10/40/70 #18: Bring Me the Head of Alfredo Garcia

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This ongoing experiment in film writing freezes a film at 10, 40, and 70 minutes, and keeps the commentary as close to those frames as possible. This week, I examine Bring Me the Head of Alfredo Garcia, directed by Sam Peckinpah.

Bring Me the Head of Alfredo Garcia (1974, dir. Sam Peckinpah)

Made after a string of critical and commercial successes that defined an era — including The Wild Bunch (1969) and Straw Dogs (1971) — Bring Me the Head of Alfredo Garcia was viewed by most as an unmitigated disaster. Up to this point, the scalding madness of Peckinpah’s films was balanced by in icy realism, a cold logic. But Bring Me the Head drives the car off the cliff. Consider that 1974 also saw the release of Chinatown, The Godfather: Part II, and The Conversation. Rejecting the cool restraint punctuated by intense violence that characterized these films, Bring Me the Head had more in common with another film released that year, Blazing Saddles, with its unsrestrained savaging of the very conventions that made Hollywood possible. Whereas Blazing Saddles was anarchist humor, Bring Me the Head was anarchist storytelling, with each scene spinning deeper and deeper into the void.


10 minutes:

Having tortured his daughter to learn the identity of the man who got her pregnant (Alfredo Garcia), the powerful El Jefe has sent his two weirdly brutal and dandy-ish killers Sappersly (Robert Webber) and Quill (Gig Young) to bring back Garcia’s head for a one-million dollar reward. In Tlaquepaque, Sappersly and Quill happen into a bar owned by an American ex-patriot, Bennie (Warren Oates). In this frame, Bennie desperately hams it up: “Goodbye my brothers from Ohio! Goodbye my brothers from Illinois! Take your [wooden hearts out] and find the soul of Mexico. And bring back money! Spend money all over!” Bennie stands pounding at the piano keys like a shadowed version of Jerry Lee Lewis. In the bar are a mix of men who look like they’re still dressed for the Watergate hearings. A cowboy smokes in frame left, but even he’s wearing a starched shirt.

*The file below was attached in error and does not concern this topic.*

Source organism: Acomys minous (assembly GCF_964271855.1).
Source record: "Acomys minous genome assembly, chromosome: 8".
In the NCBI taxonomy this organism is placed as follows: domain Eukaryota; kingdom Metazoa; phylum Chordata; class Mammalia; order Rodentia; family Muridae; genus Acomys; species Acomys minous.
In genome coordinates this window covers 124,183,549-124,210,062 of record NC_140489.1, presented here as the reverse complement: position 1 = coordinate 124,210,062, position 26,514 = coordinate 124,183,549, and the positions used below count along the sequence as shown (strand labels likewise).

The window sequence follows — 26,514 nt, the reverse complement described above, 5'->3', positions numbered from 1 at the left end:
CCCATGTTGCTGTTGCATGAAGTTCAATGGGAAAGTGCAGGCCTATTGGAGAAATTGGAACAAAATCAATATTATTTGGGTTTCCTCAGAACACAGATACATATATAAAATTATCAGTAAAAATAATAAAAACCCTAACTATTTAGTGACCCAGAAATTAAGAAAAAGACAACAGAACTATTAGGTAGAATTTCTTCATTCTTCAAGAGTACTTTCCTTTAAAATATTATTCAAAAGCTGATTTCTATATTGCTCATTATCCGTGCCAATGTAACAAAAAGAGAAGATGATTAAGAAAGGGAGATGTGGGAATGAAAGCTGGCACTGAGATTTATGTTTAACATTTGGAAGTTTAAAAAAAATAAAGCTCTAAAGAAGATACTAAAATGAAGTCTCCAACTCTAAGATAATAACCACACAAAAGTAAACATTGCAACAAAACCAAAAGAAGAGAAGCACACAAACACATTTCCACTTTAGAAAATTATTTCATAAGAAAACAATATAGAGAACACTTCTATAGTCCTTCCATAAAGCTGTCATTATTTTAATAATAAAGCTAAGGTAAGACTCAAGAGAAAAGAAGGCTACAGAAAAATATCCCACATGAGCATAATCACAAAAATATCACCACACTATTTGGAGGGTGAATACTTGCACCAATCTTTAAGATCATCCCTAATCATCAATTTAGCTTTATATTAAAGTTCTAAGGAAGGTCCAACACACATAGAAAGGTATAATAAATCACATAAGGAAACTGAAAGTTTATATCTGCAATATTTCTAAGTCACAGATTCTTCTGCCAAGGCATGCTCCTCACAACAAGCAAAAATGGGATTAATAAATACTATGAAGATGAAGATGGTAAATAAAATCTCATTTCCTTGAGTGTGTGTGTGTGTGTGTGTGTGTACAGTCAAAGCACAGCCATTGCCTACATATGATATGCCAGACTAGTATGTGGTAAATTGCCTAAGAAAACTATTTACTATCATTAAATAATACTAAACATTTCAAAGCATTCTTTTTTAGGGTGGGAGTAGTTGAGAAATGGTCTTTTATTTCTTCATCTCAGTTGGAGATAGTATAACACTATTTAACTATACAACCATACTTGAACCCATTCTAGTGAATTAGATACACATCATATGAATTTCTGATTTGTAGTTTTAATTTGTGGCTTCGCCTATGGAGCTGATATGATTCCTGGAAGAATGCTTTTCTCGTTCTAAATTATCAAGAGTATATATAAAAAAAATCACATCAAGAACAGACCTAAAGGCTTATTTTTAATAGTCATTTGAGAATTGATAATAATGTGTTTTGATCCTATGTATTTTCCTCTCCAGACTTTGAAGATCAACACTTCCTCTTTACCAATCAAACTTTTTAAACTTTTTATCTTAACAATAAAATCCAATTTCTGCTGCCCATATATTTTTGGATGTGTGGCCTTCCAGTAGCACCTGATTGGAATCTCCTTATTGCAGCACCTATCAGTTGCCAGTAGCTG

This is the mad genius of Peckinpah, and of Bring Me the Head especially. There’s a strangeness to his shots. He makes the familiar unfamiliar. At the ten-minute frame, Bennie wears sunglasses inside. He chews his lines like tobacco. The place is a bar, but more than that it’s Peckinpah’s idea of a bar. It’s contrived, but the signposts of reality are there. You can imagine Peckinpah screaming “Action!” and suddenly everybody laughing and drinking and smoking and then after the shot’s complete continuing to laugh and drink and smoke. Reality doesn’t spill into this frame, but out of it. And sadness, too. Sadness spills out of the frame, though it’s hard to say why. It’s more of a feeling. A feeling of sadness, maybe, that comes from the rusted foam aftermath of the war in Vietnam. All these men in Mexico, all these American men. They have fled the meat grinder of the war machine, a machine which has poisoned the land to the north. Everything about them is over-exaggerated. Some are OverMacho. Some are OverFormal. Watching this film now, you see what a tragedy the Seventies were for men. The war made them villains, not heroes. It made them cripples and drug addicts and venereal-diseased psychotics. “After its years of storm,” the poet Robert Bly has said, “the war ended in 1975. The war had eroded the confidence of men in each other, especially the confidence of younger men in older men, and it emphasized how estranged from nature the entire nation was.”


40 minutes:

Bennie is on the hunt for Garcia, who, he discovers, was killed in an accident. He learns this from Elita (Isela Vega) a prostitute and Bennie’s lover (she also was a lover to Garcia). Bennie does not tell Elita that he wants to find Garcia’s grave so he can dig up his body and decapitate him for a reward, just that he wants to find the grave to prove to himself that Garcia is dead, and no longer a threat to their relationship.